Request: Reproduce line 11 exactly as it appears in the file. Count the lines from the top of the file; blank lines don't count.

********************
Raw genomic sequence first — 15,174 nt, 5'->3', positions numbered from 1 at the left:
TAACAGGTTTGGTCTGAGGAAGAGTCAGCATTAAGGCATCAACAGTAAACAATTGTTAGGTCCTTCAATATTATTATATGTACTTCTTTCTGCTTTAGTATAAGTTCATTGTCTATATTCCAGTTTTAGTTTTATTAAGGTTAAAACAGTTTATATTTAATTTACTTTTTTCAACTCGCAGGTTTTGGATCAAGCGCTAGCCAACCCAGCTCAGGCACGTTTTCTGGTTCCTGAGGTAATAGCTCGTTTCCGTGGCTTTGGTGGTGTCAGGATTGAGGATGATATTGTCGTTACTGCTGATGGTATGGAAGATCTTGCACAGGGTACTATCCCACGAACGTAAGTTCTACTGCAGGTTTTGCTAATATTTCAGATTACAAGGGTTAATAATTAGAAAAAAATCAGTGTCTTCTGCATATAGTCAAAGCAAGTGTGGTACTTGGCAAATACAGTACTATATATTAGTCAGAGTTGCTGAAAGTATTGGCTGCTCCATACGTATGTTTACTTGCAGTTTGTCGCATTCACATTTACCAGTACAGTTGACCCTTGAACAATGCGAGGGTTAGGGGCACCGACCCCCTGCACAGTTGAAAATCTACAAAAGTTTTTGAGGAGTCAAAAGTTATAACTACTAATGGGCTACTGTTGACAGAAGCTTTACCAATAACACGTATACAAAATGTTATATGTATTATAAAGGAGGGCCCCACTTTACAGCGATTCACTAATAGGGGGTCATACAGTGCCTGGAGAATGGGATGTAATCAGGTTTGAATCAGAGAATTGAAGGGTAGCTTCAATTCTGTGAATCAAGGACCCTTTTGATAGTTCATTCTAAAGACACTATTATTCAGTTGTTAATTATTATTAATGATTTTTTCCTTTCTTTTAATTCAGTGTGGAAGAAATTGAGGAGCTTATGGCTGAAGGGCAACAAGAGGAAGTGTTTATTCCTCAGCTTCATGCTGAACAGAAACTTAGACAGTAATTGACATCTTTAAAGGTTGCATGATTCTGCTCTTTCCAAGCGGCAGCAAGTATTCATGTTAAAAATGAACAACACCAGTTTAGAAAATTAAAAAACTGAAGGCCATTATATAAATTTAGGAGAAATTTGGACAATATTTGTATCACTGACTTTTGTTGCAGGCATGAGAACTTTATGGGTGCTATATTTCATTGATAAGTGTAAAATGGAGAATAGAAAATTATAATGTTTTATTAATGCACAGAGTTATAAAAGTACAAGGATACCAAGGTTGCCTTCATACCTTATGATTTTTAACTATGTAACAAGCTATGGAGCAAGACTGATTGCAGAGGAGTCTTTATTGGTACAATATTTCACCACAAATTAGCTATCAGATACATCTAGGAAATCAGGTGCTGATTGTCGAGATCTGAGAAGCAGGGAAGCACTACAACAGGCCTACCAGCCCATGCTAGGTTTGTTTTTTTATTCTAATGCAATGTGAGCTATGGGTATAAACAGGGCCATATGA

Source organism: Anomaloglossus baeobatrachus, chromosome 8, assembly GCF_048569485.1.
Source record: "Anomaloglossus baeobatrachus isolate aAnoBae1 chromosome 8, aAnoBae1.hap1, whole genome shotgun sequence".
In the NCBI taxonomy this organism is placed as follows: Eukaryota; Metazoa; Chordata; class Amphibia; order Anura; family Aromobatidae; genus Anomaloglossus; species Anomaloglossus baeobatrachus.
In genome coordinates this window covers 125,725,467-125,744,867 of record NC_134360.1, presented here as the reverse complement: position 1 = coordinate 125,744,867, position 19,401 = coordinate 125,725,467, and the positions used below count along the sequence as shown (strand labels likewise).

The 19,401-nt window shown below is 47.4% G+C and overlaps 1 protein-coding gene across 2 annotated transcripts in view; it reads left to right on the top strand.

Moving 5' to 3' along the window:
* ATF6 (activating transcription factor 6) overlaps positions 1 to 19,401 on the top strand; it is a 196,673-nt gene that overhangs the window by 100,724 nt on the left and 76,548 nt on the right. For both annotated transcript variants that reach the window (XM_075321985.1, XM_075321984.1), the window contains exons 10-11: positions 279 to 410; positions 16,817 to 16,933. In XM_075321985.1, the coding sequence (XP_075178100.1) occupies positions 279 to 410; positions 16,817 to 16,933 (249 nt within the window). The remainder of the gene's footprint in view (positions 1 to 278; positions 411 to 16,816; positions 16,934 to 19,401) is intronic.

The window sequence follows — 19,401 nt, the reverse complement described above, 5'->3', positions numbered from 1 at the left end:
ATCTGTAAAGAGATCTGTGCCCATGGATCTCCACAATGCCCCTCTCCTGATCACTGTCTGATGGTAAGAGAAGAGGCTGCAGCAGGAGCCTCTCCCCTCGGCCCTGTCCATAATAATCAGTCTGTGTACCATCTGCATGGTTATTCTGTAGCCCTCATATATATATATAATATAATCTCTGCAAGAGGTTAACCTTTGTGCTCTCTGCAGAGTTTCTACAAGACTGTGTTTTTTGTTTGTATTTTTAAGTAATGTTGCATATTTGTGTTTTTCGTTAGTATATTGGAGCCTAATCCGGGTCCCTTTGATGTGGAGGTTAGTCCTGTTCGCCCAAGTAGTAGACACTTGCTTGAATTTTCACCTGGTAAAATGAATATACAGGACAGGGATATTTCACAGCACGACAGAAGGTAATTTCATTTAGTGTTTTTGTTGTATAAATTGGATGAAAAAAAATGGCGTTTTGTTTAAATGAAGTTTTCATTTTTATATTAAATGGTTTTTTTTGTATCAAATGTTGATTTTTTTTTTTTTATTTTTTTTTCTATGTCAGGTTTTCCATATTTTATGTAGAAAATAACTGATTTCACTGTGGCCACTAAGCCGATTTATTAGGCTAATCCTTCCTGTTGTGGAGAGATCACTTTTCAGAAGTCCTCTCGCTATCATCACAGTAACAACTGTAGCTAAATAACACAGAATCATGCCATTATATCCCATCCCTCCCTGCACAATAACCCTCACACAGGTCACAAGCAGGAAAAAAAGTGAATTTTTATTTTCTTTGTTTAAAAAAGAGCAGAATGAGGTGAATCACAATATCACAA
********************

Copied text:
ATCTGTAAAGAGATCTGTGCCCATGGATCTCCACAATGCCCCTCTCCTGATCACTGTCTGATGGTAAGAGAAGAGGCTGCAGCAGGAGCCTCTCCCCTCGGCCCTGTCCATAATAATCAGTCTGTGTACCATCTGCATGGTTATTCTGTAGCCCTCATATATATATATAATATAATCTCTGCAAGAGGTTAACCTTTGTGCTCTCTGCAGAGTTTCTACAAGACTGTGTTTTTTGTTTGTATTTTTAAGTAATGTTGCATATTTGTGTTTTTCGTTAGTATATTGGAGCCTAATCCGGGTCCCTTTGATGTGGAGGTTAGTCCTGTTCGCCCAAGTAGTAGACACTTGCTTGAATTTTCACCTGGTAAAATGAATATACAGGACAGGGATATTTCACAGCACGACAGAAGGTAATTTCATTTAGTGTTTTTGTTGTATAAATTGGATGAAAAAAAATGGCGTTTTGTTTAAATGAAGTTTTCATTTTTATATTAAATGGTTTTTTTTGTATCAAATGTTGATTTTTTTTTTTTTATTTTTTTTTCTATGTCAGGTTTTCCATATTTTATGTAGAAAATAACTGATTTCACTGTGGCCACTAAGCCGATTTATTAGGCTAATCCTTCCTGTTGTGGAGAGATCACTTTTCAGAAGTCCTCTCGCTATCATCACAGTAACAACTGTAGCTAAATAACACAGAATCATGCCATTATATCCCATCCCTCCCTGCACAATAACCCTCACACAGGTCACAAGCAGGAAAAAAAGTGAATTTTTATTTTCTTTGTTTAAAAAAGAGCAGAATGAGGTGAATCACAATATCACAA